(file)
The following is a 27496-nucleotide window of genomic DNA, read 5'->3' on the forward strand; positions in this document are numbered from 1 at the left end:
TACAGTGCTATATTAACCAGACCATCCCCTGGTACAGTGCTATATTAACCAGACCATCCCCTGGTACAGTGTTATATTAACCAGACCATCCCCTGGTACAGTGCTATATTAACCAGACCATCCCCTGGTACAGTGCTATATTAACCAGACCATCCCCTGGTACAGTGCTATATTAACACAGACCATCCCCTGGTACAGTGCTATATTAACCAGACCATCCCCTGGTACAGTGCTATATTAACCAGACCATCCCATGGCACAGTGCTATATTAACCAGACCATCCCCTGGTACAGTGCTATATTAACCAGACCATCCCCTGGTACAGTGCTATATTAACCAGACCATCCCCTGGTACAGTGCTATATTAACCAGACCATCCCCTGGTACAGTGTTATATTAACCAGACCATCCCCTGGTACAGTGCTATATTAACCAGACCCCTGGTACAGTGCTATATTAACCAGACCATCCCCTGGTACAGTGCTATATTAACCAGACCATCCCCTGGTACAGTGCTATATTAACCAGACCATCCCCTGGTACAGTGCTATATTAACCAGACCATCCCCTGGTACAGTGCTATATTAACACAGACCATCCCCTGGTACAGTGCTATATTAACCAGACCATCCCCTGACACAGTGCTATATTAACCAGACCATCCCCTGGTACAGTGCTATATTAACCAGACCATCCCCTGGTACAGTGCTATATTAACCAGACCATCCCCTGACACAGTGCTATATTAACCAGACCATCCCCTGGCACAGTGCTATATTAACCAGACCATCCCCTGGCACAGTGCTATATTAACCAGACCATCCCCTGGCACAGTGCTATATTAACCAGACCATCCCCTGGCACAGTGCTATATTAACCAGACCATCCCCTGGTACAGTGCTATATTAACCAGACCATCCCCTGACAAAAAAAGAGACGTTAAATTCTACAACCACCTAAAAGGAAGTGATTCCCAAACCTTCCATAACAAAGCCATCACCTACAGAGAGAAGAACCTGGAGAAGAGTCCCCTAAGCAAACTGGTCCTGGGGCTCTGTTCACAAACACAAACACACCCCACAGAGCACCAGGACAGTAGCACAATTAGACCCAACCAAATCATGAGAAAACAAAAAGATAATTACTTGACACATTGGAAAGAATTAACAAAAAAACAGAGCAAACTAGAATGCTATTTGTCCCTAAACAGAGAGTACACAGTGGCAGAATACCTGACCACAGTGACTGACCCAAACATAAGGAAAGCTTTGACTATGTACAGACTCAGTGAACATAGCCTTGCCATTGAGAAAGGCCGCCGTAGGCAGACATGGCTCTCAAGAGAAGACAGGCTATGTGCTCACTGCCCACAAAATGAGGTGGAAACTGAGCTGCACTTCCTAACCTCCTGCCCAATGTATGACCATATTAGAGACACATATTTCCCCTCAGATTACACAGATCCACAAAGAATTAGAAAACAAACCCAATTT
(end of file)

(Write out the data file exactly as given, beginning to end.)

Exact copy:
The following is a 27496-nucleotide window of genomic DNA, read 5'->3' on the forward strand; positions in this document are numbered from 1 at the left end:
TACAGTGCTATATTAACCAGACCATCCCCTGGTACAGTGCTATATTAACCAGACCATCCCCTGGTACAGTGTTATATTAACCAGACCATCCCCTGGTACAGTGCTATATTAACCAGACCATCCCCTGGTACAGTGCTATATTAACCAGACCATCCCCTGGTACAGTGCTATATTAACACAGACCATCCCCTGGTACAGTGCTATATTAACCAGACCATCCCCTGGTACAGTGCTATATTAACCAGACCATCCCATGGCACAGTGCTATATTAACCAGACCATCCCCTGGTACAGTGCTATATTAACCAGACCATCCCCTGGTACAGTGCTATATTAACCAGACCATCCCCTGGTACAGTGCTATATTAACCAGACCATCCCCTGGTACAGTGTTATATTAACCAGACCATCCCCTGGTACAGTGCTATATTAACCAGACCCCTGGTACAGTGCTATATTAACCAGACCATCCCCTGGTACAGTGCTATATTAACCAGACCATCCCCTGGTACAGTGCTATATTAACCAGACCATCCCCTGGTACAGTGCTATATTAACCAGACCATCCCCTGGTACAGTGCTATATTAACACAGACCATCCCCTGGTACAGTGCTATATTAACCAGACCATCCCCTGACACAGTGCTATATTAACCAGACCATCCCCTGGTACAGTGCTATATTAACCAGACCATCCCCTGGTACAGTGCTATATTAACCAGACCATCCCCTGACACAGTGCTATATTAACCAGACCATCCCCTGGCACAGTGCTATATTAACCAGACCATCCCCTGGCACAGTGCTATATTAACCAGACCATCCCCTGGCACAGTGCTATATTAACCAGACCATCCCCTGGCACAGTGCTATATTAACCAGACCATCCCCTGGTACAGTGCTATATTAACCAGACCATCCCCTGACAAAAAAAGAGACGTTAAATTCTACAACCACCTAAAAGGAAGTGATTCCCAAACCTTCCATAACAAAGCCATCACCTACAGAGAGAAGAACCTGGAGAAGAGTCCCCTAAGCAAACTGGTCCTGGGGCTCTGTTCACAAACACAAACACACCCCACAGAGCACCAGGACAGTAGCACAATTAGACCCAACCAAATCATGAGAAAACAAAAAGATAATTACTTGACACATTGGAAAGAATTAACAAAAAAACAGAGCAAACTAGAATGCTATTTGTCCCTAAACAGAGAGTACACAGTGGCAGAATACCTGACCACAGTGACTGACCCAAACATAAGGAAAGCTTTGACTATGTACAGACTCAGTGAACATAGCCTTGCCATTGAGAAAGGCCGCCGTAGGCAGACATGGCTCTCAAGAGAAGACAGGCTATGTGCTCACTGCCCACAAAATGAGGTGGAAACTGAGCTGCACTTCCTAACCTCCTGCCCAATGTATGACCATATTAGAGACACATATTTCCCCTCAGATTACACAGATCCACAAAGAATTAGAAAACAAACCCAATTT